Also, despite giving his name to innumerable schools, towns and parks there, Colombus never set foot on what is now the USA, instead visiting the Caribbean and, eventually, South America.
It’s unlikely Marie Antoinette will ever be disassociated from this phrase, even though there’s no evidence she ever said it.
“Qu’ils mangent de la brioche” first appears in Rousseau’s autobiographical Confessions, which were written around 1765 when Antoinette was still a child and living in Austria.
Rousseau attributed the remarks to a “great princess” a full 20 years before the French Revolution and it wasn’t until the mid 19th century that it started to be attributed to her, as a handy way of summing up the undeniable excesses and nonchalance of the French ruling class.
Napoleon Bonaparte’s shortness has even given name to a psychological complex, but he was in reality an average height for the time.
While it suited British propagandists to paint him as an angry midget, Napoleon was 5 foot 6 inches in height. Some of confusion comes down to the difference between French and English measurement: the pouce, a pre-revolution unit that is slightly longer than a British inch. So 5’2” in pouce is 5’6” in feet and inches.
The Salem trials in 1692 and 1693 were a grizzly affair, but despite the enduring image of witches being burned at the stake, this didn’t happen. Instead, most of the 20 people who were convicted and then killed were hanged. Many who survived were simply imprisoned.
By that point burning people alive was illegal in England and thus also banned in the new American colonies.
The only source for Queen Victoria’s famous catchphrase is a book published in 1919 by one of her courtiers, Caroline Holland. All it says is:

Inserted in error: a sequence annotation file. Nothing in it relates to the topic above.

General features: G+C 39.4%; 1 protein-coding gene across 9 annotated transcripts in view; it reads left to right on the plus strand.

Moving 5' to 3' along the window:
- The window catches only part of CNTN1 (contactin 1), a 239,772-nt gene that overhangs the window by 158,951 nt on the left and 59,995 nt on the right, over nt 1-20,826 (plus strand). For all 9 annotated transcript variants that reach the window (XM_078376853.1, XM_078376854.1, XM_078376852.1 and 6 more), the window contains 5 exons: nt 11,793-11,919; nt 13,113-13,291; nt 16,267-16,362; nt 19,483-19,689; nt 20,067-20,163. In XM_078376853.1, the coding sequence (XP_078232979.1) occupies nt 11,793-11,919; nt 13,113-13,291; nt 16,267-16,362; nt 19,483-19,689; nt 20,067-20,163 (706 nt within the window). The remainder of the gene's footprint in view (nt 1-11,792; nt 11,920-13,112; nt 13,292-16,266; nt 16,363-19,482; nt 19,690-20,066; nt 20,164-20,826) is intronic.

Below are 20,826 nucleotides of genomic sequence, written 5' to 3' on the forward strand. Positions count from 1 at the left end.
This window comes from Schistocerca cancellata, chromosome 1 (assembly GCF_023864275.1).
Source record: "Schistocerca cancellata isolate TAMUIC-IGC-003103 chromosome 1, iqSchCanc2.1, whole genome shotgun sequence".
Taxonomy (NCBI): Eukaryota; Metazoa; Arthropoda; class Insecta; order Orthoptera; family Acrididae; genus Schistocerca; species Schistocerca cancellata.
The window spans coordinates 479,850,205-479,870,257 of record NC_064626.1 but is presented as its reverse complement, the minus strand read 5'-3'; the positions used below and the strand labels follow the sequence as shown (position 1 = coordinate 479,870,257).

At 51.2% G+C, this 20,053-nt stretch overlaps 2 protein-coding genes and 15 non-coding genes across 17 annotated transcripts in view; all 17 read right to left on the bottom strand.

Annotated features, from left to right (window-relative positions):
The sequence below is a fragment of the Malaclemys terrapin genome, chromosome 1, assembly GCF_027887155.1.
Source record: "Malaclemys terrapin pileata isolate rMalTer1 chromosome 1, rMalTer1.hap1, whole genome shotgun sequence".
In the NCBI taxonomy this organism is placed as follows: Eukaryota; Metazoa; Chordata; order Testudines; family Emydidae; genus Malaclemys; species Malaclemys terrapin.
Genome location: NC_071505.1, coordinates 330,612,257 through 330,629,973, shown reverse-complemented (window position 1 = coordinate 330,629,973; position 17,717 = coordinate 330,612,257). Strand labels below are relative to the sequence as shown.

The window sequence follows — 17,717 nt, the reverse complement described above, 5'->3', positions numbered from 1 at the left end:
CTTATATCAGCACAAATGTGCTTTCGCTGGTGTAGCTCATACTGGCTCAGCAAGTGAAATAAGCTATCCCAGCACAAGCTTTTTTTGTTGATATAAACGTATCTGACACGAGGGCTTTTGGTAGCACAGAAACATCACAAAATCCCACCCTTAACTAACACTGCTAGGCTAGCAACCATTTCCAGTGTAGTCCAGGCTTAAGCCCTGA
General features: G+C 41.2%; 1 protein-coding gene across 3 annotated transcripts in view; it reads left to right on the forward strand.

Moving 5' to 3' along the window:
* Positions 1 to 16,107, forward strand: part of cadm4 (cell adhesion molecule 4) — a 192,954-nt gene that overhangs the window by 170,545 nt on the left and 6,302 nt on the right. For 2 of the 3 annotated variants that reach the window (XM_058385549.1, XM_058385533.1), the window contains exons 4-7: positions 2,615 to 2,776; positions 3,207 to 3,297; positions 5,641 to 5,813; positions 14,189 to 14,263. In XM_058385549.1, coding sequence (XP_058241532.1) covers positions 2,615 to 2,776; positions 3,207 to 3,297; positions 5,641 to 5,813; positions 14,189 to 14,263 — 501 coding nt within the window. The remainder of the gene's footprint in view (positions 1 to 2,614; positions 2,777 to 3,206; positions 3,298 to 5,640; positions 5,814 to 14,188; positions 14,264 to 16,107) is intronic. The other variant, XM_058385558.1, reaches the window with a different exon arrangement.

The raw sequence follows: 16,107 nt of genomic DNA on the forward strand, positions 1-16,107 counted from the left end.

“There is a tale of the unfortunate equerry who ventured during dinner at Windsor to tell a story with a spice of scandal or impropriety in it. ‘We are not amused,’ said the Queen when he had finished.”
Holland wasn’t at the dinner itself. It’s a flimsy basis for a very famous saying.
People in Victorian Britain weren’t as shy about their bodies as people tend to think. There’s a ton of quite explicit and very popular pornography from the 19th century and people certainly didn’t cover up table legs to spare everyone’s blushes.
The story comes in fact from America: British writer Frederick Marryat visited a seminary in New York in 1839 and recorded in his Diary in America that the piano and table legs were covered in little trousers to “preserve in their utmost purity the ideas of the young ladies under her charge.”
By the the time the British press found out about it, they though it was hilarious and ran stories about the prudish Americans. There’s no evidence of anyone else in America doing this.
But the tables turned during the 20th century when somehow the myth became that the British couldn’t stand the sight of a naked table leg.
There is a persistent if somewhat unlikely myth that Albert Einstein, one of the most important scientific thinkers of all, was bad at maths.
Not so: he was brilliant from an early age. What did happen is he failed his entrance exam to the Swiss Polytechnic in Zurich (despite excelling in the maths and physics sections), but he was only 16, two years younger than most people applying for university and he was under pressure from his dad to enter a technical profession rather than pursue learning.
Biographers including Ronald W. Clark and Abraham Pais have also cast doubt on the idea that he had dyslexia.